You are here
How Bahrain spies on British soil
The following piece by Privacy International Legal Officer Adriana Edmeades appeared in openDemocracy:
In 2012, Citizen Lab, a think-tank operating out of the Munk School of Global Affairs at the University of Toronto, came across evidence suggesting that Gamma International, a multinational technology corporation with offices across the world, sold a form of malware called FinFisher to Bahrain. Bahraini activists, amongst others, were seriously concerned: FinFisher gives its operator complete access to a target’s computer and mobile phone. That kind of technology in the hands of a state like Bahrain, with its record of human rights abuse, would put at risk a great many people’s lives.
So, in 2012, on the basis of Citizen’s Lab research, Bloomberg News asked Gamma whether they had sold the technology to Bahrain. Martin Muensch, who works at Gamma, and whom the company credits with having invented the technology, publicly and emphatically denied the allegations: Gamma, he said, had never sold FinFisher to Bahrain.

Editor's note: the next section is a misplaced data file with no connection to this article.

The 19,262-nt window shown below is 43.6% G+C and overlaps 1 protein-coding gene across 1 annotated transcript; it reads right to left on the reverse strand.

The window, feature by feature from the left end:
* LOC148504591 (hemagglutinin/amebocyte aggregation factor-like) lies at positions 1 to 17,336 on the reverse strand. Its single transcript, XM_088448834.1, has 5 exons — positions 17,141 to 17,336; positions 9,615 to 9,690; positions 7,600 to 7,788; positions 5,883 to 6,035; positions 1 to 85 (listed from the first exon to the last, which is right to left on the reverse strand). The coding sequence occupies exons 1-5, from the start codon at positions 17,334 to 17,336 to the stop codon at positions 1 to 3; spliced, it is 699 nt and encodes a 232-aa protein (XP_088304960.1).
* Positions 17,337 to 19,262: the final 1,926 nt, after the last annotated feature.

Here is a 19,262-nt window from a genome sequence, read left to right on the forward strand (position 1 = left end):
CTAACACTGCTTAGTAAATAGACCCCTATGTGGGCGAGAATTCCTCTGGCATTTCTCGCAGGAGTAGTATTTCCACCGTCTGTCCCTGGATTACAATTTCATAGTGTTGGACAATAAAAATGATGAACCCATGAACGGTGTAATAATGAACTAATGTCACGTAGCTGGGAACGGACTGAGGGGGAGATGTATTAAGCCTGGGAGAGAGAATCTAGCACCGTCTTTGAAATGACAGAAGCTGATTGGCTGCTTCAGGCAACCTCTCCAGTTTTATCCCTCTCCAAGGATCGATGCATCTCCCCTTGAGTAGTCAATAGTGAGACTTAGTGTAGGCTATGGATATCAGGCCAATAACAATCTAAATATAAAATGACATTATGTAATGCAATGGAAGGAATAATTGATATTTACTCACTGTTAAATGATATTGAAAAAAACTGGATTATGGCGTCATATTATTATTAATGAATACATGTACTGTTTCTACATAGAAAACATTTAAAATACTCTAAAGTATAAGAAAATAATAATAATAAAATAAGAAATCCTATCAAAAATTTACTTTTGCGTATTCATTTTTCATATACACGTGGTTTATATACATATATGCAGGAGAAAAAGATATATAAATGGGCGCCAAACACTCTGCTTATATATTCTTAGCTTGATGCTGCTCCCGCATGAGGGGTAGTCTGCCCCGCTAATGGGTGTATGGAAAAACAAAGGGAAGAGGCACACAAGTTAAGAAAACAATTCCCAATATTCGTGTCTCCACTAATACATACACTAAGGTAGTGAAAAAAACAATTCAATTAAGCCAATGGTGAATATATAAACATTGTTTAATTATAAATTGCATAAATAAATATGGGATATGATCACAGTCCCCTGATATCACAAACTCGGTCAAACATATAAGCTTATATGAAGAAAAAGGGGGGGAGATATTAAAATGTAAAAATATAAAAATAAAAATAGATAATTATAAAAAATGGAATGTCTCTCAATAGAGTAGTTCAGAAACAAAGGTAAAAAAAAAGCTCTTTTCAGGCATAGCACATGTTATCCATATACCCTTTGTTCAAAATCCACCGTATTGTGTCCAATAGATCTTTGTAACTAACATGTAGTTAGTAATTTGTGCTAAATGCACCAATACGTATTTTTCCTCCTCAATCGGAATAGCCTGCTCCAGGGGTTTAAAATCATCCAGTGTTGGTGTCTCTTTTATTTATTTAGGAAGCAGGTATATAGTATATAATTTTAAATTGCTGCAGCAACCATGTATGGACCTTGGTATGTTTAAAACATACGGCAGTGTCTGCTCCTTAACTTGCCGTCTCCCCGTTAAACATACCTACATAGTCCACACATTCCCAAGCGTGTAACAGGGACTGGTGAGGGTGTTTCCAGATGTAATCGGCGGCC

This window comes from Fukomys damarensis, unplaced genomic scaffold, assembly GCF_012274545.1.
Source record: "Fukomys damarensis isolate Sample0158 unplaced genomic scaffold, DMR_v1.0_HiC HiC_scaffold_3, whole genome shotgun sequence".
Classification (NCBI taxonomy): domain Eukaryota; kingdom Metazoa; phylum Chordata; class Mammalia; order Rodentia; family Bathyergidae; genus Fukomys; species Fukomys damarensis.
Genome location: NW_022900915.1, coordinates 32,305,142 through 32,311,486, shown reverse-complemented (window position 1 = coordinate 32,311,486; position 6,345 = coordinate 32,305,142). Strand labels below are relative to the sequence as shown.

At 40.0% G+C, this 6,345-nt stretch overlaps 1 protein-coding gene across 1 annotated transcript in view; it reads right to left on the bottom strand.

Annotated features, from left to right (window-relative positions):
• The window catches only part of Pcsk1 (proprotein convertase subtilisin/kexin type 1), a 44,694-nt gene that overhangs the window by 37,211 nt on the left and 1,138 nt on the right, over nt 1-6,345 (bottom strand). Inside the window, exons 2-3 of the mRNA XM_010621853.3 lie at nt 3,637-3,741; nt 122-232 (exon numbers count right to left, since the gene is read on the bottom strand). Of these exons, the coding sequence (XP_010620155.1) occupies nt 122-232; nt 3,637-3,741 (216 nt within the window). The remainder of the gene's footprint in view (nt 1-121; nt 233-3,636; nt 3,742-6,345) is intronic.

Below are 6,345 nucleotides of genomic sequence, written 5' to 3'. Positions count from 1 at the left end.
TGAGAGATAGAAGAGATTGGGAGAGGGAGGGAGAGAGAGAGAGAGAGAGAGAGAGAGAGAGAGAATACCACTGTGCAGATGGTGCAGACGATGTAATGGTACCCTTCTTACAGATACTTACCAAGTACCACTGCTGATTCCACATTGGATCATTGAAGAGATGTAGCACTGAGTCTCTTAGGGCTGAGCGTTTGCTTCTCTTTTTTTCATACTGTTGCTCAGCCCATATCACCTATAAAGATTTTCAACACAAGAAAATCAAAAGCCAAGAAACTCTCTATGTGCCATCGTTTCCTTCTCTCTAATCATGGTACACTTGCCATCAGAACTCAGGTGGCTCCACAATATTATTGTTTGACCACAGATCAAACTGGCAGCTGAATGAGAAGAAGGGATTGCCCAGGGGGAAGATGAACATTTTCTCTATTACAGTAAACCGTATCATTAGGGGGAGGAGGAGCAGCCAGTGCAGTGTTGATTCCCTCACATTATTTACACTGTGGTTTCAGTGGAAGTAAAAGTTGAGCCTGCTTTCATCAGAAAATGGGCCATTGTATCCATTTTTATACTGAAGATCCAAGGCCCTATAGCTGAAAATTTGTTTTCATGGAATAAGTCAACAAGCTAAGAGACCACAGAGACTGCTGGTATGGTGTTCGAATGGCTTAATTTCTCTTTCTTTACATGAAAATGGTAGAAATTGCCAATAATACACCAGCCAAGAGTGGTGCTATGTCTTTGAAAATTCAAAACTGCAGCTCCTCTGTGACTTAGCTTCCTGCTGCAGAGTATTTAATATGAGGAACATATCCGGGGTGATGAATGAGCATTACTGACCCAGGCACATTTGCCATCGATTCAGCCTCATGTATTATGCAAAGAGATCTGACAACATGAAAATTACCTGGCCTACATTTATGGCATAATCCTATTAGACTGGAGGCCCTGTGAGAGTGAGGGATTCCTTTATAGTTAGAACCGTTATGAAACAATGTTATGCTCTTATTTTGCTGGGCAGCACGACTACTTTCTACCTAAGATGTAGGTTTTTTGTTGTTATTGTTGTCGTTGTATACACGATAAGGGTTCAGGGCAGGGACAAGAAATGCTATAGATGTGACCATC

In August of this year, materials were anonymously published online which suggest that, at the very time Gamma was denying that it had sold FinFisher to Bahrain, not only had Gamma already made the sale to Bahrain, but it was also actively engaged in providing the Bahraini authorities with extensive technical assistance and advice about the malware. Included within the material published online are highly confidential Bahraini government records. Those records include the names of surveillance operations under which people were being targeted, the network identifying names of targets’ computers, as well as targets’ computer user names, and internal and external IP addresses. The material also includes service logs, showing Bahraini authorities seeking technical support in fixing bugs and using the technology more effectively.